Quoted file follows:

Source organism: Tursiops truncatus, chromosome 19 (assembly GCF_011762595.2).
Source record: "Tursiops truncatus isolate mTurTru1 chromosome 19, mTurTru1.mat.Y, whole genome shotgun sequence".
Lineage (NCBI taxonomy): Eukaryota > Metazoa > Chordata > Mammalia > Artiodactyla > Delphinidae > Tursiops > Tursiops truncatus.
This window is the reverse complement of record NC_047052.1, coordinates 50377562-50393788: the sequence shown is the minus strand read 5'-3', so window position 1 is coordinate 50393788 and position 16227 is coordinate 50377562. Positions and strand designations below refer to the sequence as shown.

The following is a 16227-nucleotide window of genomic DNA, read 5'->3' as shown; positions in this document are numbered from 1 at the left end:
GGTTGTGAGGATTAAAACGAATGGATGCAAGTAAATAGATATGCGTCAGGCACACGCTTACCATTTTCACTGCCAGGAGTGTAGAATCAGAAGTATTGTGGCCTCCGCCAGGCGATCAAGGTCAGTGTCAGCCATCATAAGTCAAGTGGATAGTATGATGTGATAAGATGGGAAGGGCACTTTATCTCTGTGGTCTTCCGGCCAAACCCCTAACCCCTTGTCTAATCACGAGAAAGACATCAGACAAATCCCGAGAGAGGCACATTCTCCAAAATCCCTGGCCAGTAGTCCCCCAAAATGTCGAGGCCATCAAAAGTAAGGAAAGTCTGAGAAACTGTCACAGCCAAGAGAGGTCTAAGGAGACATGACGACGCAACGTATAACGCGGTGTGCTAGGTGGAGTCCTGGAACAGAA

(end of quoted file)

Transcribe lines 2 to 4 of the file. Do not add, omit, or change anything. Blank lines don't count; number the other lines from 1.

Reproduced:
Source record: "Tursiops truncatus isolate mTurTru1 chromosome 19, mTurTru1.mat.Y, whole genome shotgun sequence".
Lineage (NCBI taxonomy): Eukaryota > Metazoa > Chordata > Mammalia > Artiodactyla > Delphinidae > Tursiops > Tursiops truncatus.
This window is the reverse complement of record NC_047052.1, coordinates 50377562-50393788: the sequence shown is the minus strand read 5'-3', so window position 1 is coordinate 50393788 and position 16227 is coordinate 50377562. Positions and strand designations below refer to the sequence as shown.